When the Ram division of Stellantis (the parent company of Dodge trucks) ran a 60-sec. video and Super Bowl commercial, it got a lot of attention for the provocative “premature electrification” theme. With clever writing that mocked an often-spoofed medical condition, Ram tried to address the issue so many fear about batteries – battery run time. Ram’s actual goal was to get truck buyers to wait several months for its electric trucks instead of buying a Ford Lightning F-150.
Ram, thanks for the cute video and headline. However, while battery life is a serious consideration in the electric equipment purchase process, it’s one of many, and it might not even be the most important one.
Is Electric Right For You?
I researched this topic to learn the current state of electrification in the outdoor power equipment industry. What are manufacturers doing? Why are they doing it? What do dealers think of electrification? I spoke with a few dozen people and ran a short survey. In the process, I uncovered a story. Two actually, one short and one long.
The short story: The internal combustion engines we’ve enjoyed for 150 years are losing marketshare because consumers want options and manufacturers are creating those options.
The long story: It includes noise reduction and ease of use and motor efficiency, sustainability, regulations and uncertainty, a lot of uncertainty.
California gets the blame – or the credit, depending on your politics – for kickstarting the OPE electrification push. But it started well before the Left Coast giant proposed its ban on the sale of new gas-powered mowers and blowers. Electrification started when NASA contracted with tool maker Black & Decker to create a battery-powered drill astronauts could use in space. That was 1961. Today’s performance of battery-powered drills and drivers has proven to the most skeptical construction crews and DIYers that lithium-ion (li-ion) can do the job.
Lawnmowers and drills are different animals, but the sales numbers for battery-powered equipment are trending up. Industry research group Traqline reports that sales of non-gas-powered outdoor equipment have grown significantly year-over-year for the past decade. “For both unit sales and dollar shares, gas-powered OPE has been losing share slowly but steadily since 2013, leading to significant year-over-year losses. Currently, electric and battery-powered outdoor power equipment make up 64 percent of the total OPE market in terms of unit sales,” the company reports on its website.
Tool and equipment manufacturers recognize this reality. And so does giant retailer Home Depot, which announced it is aiming, by the end of 2028, for 85 percent of outdoor power equipment sales to be generated by items that run on rechargeable battery technology instead of gas. Big orange is focused on push lawn mowers and handheld outdoor equipment like leaf blowers and trimmers. Ron Jarvis, Home Depot’s chief sustainability officer, said in a statement, “By working with our suppliers to bring innovative and sustainable products to every aisle of our store, we can help our customers create more sustainable homes and workplaces.”
Regulations, whether by state governments or localities, will continue to impact the power equipment industry. But the larger evolutionary force is coming from manufacturers because buyers are asking. Home Depot, not known to be a politically liberal corporation, recognizes consumer interests and it acts to meet those. Much of Home Depot’s sales volume feeds the residential market with handheld tools like leaf blowers and trimmers.
While mass-market retailers in many areas (Home Depot, Lowe’s, and others) do compete with traditional OPE dealers, the independent retailer and the manufacturer product mix are different. I spoke with several OPE dealers and manufacturers to learn how and why electrification is changing the business.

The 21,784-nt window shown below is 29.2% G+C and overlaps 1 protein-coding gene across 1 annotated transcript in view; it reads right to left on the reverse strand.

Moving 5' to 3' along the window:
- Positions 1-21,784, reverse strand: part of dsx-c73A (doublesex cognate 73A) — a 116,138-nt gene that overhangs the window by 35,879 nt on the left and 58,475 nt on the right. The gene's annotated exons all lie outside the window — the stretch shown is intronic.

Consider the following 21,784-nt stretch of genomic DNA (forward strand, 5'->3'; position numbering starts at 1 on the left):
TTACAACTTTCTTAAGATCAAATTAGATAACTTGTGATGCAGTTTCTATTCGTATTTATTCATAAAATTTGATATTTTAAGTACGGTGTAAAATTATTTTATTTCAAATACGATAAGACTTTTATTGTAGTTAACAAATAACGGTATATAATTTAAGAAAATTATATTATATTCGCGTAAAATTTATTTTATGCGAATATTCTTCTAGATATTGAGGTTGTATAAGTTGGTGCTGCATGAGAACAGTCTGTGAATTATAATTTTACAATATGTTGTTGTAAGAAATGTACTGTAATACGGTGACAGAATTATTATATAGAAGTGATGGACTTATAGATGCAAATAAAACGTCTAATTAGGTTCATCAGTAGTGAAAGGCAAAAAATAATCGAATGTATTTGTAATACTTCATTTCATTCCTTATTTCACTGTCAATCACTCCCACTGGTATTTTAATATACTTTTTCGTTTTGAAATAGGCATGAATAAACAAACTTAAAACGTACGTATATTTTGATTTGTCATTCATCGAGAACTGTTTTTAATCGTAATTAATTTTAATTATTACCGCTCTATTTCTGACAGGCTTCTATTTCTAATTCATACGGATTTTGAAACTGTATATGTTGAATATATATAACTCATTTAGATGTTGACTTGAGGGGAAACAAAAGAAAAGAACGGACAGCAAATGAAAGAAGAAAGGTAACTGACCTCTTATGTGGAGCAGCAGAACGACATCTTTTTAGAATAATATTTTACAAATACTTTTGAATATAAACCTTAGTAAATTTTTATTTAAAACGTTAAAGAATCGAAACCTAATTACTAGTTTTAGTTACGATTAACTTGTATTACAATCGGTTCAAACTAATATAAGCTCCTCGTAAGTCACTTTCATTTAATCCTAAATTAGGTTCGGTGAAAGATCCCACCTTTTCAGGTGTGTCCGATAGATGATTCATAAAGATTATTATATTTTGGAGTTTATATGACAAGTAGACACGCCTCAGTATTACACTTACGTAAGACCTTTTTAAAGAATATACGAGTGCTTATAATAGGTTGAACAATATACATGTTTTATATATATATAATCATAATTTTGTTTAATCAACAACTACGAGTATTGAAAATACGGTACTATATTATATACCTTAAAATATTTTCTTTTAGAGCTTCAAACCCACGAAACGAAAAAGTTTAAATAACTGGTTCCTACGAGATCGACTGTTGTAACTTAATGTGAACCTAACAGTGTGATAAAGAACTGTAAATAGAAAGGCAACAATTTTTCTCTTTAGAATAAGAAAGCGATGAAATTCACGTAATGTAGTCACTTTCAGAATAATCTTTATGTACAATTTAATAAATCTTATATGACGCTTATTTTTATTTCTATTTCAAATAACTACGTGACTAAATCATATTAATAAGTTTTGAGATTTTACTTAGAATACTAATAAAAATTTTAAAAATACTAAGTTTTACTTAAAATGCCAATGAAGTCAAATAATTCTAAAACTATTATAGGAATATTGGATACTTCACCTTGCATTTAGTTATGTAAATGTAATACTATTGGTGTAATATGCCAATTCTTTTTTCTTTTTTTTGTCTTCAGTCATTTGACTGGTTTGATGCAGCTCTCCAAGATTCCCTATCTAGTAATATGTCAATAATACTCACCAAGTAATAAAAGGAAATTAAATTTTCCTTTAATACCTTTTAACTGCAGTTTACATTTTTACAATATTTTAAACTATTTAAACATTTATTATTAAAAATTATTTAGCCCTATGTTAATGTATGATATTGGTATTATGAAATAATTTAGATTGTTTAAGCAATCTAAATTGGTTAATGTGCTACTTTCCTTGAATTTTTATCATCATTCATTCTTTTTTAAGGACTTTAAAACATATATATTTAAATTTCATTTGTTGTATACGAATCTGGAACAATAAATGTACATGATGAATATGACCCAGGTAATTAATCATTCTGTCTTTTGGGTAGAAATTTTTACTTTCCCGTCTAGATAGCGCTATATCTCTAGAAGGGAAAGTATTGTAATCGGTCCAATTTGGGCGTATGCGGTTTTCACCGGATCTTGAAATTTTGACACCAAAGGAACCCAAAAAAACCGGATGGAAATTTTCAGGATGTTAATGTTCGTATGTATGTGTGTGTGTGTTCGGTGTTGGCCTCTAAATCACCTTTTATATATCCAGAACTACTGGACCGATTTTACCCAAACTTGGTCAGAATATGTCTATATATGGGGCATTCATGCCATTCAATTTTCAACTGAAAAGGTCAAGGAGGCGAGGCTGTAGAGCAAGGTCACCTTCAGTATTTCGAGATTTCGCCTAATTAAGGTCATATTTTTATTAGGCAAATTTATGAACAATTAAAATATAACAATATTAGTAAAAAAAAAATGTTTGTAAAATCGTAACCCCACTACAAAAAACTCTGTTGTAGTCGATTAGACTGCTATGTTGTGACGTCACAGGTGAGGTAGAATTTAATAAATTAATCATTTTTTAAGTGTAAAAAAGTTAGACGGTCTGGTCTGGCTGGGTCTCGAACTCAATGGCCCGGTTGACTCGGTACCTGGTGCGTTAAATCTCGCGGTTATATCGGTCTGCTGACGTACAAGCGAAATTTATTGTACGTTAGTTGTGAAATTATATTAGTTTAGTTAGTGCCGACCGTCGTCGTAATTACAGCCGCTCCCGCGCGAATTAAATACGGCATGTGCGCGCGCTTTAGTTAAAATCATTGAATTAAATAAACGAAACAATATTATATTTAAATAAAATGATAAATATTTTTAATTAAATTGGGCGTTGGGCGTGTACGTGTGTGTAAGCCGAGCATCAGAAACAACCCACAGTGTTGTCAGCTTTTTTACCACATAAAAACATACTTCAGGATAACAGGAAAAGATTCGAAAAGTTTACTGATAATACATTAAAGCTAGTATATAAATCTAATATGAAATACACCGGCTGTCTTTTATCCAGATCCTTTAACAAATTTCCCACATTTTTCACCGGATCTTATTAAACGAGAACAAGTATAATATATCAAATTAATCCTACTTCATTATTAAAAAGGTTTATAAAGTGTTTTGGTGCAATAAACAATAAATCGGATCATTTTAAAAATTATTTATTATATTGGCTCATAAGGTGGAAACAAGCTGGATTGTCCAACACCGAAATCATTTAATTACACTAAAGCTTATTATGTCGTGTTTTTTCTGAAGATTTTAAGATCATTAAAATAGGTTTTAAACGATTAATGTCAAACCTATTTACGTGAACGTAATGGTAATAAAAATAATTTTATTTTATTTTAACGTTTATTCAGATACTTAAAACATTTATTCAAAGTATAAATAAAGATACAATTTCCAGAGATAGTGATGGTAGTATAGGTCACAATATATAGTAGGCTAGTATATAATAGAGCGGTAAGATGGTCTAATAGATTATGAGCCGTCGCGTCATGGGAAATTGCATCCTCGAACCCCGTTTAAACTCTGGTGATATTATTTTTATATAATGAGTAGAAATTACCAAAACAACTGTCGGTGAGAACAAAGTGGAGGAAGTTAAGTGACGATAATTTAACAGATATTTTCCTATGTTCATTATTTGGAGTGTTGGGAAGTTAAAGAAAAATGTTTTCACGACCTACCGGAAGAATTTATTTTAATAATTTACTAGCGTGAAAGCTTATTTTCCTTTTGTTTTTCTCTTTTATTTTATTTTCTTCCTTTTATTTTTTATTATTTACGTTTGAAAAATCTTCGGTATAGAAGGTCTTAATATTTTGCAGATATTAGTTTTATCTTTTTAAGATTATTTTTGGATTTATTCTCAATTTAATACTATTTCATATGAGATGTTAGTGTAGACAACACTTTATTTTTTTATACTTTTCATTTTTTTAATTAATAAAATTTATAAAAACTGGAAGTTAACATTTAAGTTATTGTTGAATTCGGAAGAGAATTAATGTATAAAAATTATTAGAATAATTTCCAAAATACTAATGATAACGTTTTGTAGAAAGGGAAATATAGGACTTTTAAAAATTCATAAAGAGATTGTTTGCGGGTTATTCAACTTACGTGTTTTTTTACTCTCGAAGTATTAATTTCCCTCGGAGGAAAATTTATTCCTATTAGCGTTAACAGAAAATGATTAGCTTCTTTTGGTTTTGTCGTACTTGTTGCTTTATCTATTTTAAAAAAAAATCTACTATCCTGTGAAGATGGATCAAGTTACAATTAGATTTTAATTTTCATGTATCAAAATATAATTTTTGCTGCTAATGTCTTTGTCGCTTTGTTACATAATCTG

I surveyed a few dozen OPE dealers to begin my research. Nearly 70 percent of the dealers I surveyed indicated their sales of electric products are increasing. And nearly 25 percent say that both residential and commercial users are buying battery-powered products. “We see more and more landscapers looking at battery-powered tools,” said Bob Rodgers, of Rodgers & Sons in Cherry Creek, N.Y., “and many trucks have inverters so they can charge batteries on the job. And they trim for maybe 15 minutes or so.” Still, he adds, “Nobody is asking about electric equipment bigger than handheld. People here still like their gas.”
While consumers are making the shift to li-ion power tools and equipment, commercial buyers are slower to adapt. Whether it’s because they “like their gas” or for another reason, there is a question of expectations.
“On the landscaper side,” said Christin Wam, senior director of marketing for Briggs & Stratton’s Turf & Consumer Products group, “they are looking for something that will last for the full day. But while many of them consider a ‘full day’ to be eight hours, they’re not cutting for eight hours, but that’s their expectation.”
Briggs & Stratton itself is an interesting study of the electrification evolution. In its 100-plus year history, B&S has produced more than 200 million gas engines. And the Milwaukee manufacturer calls itself “the world’s largest small engine producer.” The first engine I ever pulled to life was a Briggs & Stratton – that might be true for you too. Today, the company is evolving to become a “provider of power.” The company’s Vanguard commercial power division markets li-ion battery packs and V-Twin gas engines. It also boasts about being “a leading designer, manufacturer and marketer of lithium-ion battery … products.” Wam said that the company ran a marketing campaign years ago to fight in favor of gasoline, and the comments it received from consumers were not good. “Many people told us we needed to evolve,” she said. Had it not done so, it might have become the modern-day Kodak, a company famous for eschewing the digital camera biz.
At the opposite end of the evolutionary spectrum from Briggs & Stratton, Kress promotes “The death of gas” on its website. “Welcome to the post-gas era” announces Kress with a web headline over its battery-charging system. Kress has been marketing battery-powered tools – and only battery-powered tools – to the North American market for one year, though its roots are deeper in Europe. With a focus on equipment powered by fast-charging batteries for commercial users, Kress is trying to reach landscapers and OPE pros to address their expectations of electric tools.